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Wednesday, March 25, 2015

Nebraska - LINCOLN - Filibuster kills bill to repeal Nebraska's motorcycle helmet law


Nebraska - LINCOLN - Nebraska's mandatory helmet law has survived another repeal effort. Supporters of the helmet law effectively filibustered a repeal bill Monday.
Backers of Legislative Bill 31, which would have allowed adult motorcyclists to ride without helmets, failed to reach the 33 votes necessary to cut off debate after eight hours of discussions. The bill died when 24 senators voted to cut off a filibuster, nine fewer than was needed. As a result, the bill is effectively done for the year.
It marked the second year in a row that a filibuster killed a repeal bill.
The measure was sponsored by Sen. Dave Bloomfield of Hoskins.
Repeal supporters said they believed in giving Nebraska's 97,000 motorcyclists freedom to choose whether they wanted to wear helmets.
The bill would have mandated helmets for riders younger than 21 and eye protection for all riders.
Supporters of the helmet law say repealing it would lead directly to more deaths and more traumatic brain injuries. They also made an economic argument, noting that survivors of motorcycle crashes frequently turn to state and federal programs to pay for their costly long-term care. The helmet law, they said, saves tax dollars by minimizing injuries.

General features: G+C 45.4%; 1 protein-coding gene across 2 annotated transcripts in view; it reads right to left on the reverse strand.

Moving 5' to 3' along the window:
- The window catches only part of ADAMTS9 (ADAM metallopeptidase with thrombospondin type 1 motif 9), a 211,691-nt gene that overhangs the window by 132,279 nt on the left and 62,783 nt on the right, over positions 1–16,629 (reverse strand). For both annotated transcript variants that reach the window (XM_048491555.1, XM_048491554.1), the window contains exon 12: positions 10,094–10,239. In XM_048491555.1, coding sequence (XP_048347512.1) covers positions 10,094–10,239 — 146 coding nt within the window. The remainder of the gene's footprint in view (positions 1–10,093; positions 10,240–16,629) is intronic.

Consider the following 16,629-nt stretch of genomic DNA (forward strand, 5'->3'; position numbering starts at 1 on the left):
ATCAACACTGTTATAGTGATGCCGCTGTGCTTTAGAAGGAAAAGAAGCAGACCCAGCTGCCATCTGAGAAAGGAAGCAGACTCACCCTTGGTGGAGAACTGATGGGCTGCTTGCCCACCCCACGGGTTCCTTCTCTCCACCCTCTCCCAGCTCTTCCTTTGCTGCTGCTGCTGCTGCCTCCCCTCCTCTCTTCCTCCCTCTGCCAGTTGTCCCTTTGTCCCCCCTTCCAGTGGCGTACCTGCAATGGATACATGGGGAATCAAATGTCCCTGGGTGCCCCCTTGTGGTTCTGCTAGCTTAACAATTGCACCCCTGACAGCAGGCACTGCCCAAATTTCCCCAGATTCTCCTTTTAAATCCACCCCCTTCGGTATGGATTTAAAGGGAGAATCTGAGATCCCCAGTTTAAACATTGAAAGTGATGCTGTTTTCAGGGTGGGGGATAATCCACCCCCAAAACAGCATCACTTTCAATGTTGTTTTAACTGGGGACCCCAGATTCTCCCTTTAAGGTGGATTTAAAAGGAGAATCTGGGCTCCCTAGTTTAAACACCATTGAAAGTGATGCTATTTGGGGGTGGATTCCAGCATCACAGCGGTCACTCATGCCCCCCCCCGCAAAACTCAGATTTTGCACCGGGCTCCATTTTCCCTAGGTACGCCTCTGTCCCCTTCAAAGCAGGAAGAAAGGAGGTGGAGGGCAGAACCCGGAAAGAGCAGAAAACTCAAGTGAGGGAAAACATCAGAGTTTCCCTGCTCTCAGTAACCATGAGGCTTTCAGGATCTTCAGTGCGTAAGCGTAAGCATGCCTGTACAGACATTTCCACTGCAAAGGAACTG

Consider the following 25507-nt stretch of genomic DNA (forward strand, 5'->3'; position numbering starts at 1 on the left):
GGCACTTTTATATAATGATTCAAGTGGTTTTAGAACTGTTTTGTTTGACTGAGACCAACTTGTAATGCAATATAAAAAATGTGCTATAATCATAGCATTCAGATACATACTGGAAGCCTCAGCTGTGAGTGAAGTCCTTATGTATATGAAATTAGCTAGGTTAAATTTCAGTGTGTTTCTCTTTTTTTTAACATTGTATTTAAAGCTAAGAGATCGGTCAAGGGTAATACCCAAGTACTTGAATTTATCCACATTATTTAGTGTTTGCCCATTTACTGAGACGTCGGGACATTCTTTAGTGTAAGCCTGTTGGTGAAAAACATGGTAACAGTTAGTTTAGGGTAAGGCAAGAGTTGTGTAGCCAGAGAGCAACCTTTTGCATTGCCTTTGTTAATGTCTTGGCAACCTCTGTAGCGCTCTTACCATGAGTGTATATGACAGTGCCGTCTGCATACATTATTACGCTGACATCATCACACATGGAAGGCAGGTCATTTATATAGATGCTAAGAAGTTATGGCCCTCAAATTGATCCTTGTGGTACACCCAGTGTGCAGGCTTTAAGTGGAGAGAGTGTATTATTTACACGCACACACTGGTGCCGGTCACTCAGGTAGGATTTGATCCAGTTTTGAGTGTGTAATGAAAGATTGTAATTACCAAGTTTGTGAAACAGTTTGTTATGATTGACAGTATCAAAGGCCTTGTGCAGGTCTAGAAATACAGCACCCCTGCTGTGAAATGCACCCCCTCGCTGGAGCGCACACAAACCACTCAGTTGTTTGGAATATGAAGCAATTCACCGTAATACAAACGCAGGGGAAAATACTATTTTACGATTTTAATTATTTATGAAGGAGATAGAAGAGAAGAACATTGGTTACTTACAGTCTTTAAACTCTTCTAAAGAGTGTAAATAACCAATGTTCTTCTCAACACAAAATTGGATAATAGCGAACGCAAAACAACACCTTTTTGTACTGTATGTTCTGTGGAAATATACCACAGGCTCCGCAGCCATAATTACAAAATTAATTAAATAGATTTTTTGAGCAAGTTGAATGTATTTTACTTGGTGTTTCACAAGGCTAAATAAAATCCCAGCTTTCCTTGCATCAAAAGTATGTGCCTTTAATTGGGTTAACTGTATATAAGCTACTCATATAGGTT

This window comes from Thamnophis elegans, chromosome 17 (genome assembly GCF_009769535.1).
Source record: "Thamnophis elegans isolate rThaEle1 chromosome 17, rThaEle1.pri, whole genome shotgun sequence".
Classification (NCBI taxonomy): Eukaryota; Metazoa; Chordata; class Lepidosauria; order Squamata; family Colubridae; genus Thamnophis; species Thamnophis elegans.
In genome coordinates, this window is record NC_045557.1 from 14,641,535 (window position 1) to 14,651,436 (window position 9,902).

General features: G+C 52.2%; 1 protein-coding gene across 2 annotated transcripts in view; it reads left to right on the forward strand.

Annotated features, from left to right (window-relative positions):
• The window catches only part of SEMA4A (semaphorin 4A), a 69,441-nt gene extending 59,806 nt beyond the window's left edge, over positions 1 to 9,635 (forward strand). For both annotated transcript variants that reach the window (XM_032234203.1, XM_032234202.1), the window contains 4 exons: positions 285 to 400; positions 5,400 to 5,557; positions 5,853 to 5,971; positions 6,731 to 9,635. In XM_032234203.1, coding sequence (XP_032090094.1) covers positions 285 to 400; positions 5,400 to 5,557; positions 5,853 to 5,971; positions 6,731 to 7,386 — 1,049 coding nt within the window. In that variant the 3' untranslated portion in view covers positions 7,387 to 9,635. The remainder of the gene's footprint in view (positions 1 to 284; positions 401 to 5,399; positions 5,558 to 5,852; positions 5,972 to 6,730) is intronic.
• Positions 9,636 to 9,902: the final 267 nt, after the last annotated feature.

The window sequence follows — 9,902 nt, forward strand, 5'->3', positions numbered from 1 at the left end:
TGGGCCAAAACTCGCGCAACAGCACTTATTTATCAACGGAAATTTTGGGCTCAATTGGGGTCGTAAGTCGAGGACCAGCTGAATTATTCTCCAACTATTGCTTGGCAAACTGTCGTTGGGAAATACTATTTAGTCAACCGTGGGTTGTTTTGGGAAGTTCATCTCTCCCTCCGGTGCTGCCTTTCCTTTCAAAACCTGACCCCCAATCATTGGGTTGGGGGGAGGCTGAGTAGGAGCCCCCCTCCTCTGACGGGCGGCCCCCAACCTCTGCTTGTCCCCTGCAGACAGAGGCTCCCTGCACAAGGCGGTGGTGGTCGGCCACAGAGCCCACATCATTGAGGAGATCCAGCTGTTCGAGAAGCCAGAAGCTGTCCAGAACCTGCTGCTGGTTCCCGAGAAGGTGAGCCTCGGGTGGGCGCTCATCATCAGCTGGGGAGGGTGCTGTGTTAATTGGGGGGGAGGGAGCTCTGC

A recent survey by Research Associates found that 77 percent of Nebraskans supported the helmet law, while 19 percent favored repealing it.
"I can't buy this freedom argument," said Sen. Robert Hilkemann of Omaha. "We're not here to take away motorcycles. We're not here to take them off the road."
Nineteen states require helmet use for all, and 28 states require helmets for younger riders but not most adults, according to the Insurance Institute for Highway Safety. Three states, including Iowa, have no helmet requirements.
Four previous attempts to repeal Nebraska's helmet law have failed. Last year, the bill died when 25 senators voted to cut off a filibuster.